Menopause, age and genes can help increase it. We can’t control those, but research points to four important things we can control.
These are weight, physical activity, alcohol and processed salt.
Obese inactive women are almost five times more likely to have high blood pressure than normal weight active women.
Stress is also likely to be a factor, especially given the importance of anxiety and depression in heart disease generally. But it doesn’t show up in the research, which looks more at the behaviours linked to stress, such as poor diet, inactivity and weight gain.
Critically, when blood pressure increases so does our risk of stroke, heart disease and dementia, the three diseases most likely to claim our lives.
But what’s ‘high blood pressure’ (or hypertension)?
The benchmark is 120/80 (120 over 80). In Australia a reading of 140/90 is regarded as high, but if you have heart disease risk factors your doctor might be keen to bring it under 120/80 with medication.
High blood pressure is usually said to have no symptoms. But world-renowned Dutch cardiologist Dr Angela Maas says there are plenty of symptoms in women if we know what to look for.
Her list includes fatigue or lack of energy, nagging pain or tightness in the chest, tightness in the jaw, pain between the shoulder blades, fluid retention, the heart skipping beats, shortness of breath climbing stairs or in a hurry, breaking into a sweat easily, insomnia, headache or difficulty lying on the left side.
While it’s easy to see how some of these could fly under the radar, it’s a reminder not to dismiss something as simple as feeling breathless.
To keep blood pressure healthy we’ll need to work towards normal weight, limit our alcohol intake, get enough sleep and relaxation, increase activity levels and build our diets around fruit and vegetables with minimal processed food.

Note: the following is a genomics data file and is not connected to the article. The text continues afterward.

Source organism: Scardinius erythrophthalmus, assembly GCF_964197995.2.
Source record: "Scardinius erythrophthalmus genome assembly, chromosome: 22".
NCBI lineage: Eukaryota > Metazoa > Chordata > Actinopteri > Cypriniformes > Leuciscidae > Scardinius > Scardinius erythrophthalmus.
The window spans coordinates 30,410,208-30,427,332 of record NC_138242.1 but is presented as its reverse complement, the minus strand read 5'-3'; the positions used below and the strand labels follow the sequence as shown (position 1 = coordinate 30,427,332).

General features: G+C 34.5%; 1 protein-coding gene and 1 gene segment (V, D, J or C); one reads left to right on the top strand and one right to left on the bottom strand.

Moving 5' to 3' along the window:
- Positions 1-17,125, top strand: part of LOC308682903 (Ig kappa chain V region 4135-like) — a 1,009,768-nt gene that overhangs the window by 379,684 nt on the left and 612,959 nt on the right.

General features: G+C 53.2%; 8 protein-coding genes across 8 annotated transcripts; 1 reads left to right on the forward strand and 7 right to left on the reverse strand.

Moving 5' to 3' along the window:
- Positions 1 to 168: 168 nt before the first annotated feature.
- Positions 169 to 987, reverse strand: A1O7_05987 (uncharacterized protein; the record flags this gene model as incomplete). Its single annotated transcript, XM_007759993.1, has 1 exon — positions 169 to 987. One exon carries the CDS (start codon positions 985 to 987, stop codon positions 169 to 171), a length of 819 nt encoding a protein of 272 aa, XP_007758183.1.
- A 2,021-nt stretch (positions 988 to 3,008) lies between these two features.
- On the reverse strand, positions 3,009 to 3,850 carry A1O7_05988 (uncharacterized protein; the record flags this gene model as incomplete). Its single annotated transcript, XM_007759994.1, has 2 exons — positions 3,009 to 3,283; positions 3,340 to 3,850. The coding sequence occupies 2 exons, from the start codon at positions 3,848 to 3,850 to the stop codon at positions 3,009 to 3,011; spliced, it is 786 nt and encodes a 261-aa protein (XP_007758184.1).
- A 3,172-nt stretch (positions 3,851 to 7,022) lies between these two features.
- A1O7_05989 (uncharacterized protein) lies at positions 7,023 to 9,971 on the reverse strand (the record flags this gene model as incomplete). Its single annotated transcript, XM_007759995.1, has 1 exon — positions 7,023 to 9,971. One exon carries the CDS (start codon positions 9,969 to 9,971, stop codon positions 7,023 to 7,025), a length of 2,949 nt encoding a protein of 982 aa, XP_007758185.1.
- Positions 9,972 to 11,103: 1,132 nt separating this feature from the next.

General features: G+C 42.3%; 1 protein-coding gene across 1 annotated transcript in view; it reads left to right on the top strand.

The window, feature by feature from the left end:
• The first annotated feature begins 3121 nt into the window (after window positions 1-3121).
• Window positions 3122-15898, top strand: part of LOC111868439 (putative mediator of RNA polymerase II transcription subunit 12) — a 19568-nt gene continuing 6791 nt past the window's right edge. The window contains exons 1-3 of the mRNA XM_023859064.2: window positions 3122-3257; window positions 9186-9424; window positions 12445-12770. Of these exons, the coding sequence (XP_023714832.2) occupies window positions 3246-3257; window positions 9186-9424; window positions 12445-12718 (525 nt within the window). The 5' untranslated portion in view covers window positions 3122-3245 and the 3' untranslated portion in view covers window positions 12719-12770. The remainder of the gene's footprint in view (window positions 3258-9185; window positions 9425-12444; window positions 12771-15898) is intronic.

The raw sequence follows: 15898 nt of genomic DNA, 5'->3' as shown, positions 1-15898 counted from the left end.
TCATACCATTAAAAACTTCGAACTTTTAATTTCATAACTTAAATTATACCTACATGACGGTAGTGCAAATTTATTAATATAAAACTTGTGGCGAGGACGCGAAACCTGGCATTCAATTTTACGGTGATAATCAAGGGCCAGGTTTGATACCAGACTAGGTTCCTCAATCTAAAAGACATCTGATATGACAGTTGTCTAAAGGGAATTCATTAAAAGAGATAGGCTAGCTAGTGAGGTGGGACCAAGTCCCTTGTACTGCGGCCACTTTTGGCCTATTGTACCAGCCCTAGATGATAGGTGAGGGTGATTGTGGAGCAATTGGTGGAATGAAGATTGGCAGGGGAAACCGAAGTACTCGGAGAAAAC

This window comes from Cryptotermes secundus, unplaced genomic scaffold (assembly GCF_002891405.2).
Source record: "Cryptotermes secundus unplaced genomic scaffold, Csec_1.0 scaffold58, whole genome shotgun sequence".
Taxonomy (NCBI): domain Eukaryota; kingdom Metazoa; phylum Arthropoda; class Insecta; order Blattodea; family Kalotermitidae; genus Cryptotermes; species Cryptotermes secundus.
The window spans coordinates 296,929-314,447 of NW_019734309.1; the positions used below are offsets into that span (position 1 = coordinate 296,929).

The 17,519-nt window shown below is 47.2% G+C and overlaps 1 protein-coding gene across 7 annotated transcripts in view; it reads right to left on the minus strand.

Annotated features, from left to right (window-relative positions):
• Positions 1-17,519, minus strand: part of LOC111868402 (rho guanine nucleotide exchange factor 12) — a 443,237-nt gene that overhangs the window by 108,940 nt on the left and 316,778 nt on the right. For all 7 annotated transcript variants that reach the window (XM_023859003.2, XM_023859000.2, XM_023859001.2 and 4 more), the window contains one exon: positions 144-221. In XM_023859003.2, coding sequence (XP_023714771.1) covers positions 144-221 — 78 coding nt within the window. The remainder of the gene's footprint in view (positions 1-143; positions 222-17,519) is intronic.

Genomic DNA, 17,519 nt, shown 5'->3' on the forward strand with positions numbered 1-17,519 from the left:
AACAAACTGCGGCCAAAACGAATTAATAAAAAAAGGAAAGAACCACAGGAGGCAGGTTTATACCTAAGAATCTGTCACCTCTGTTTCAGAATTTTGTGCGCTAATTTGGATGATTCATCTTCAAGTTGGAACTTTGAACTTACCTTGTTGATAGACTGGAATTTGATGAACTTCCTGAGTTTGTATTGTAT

Reading labels helps ensure we’re not inadvertently eating processed salt in foods we mightn’t suspect, such as bread or tomato sauce.
But if we can’t settle our blood pressure through lifestyle changes, we’ll need medication.
There are several types: diuretics, to help excrete excess salt and water; beta-blockers, which slow the heart and stop it from working so hard, and others such as calcium channel blockers and ACE inhibitors, which widen the blood vessels and relax the heart.
They’re often used in combination to increase effectiveness and allow lower doses of each, which helps reduce side-effects.
Women seem to experience more side-effects, such as a cough from ACE inhibitors. Both men and women can suffer a loss of sexual arousal from the reduction in blood flow that comes from taking beta-blockers.
Since few trials have focused specifically on women, we still have a lot to learn about when drug treatment should be started, which drug combinations are the most effective or what blood pressure we should aim for.
A surprisingly number of women with high blood pressure don’t take medication at all.
The Australian Institute of Health and Welfare estimates that about 30% of women aged 55-64 have uncontrolled high blood pressure, and this climbs to 48% by age 85.
Presumably that’s because they don’t know their blood pressure is high or they stop taking medication.
Angela Maas says that if we’re used to having high blood pressure it can take a few weeks to adjust to normal levels and start feeling better.
It can also take time to get the prescription right.
None of us gets excited at the prospect of taking drugs for the rest of our life, but uncontrolled high blood pressure is dangerous. The message from Angela Maas is to persevere.
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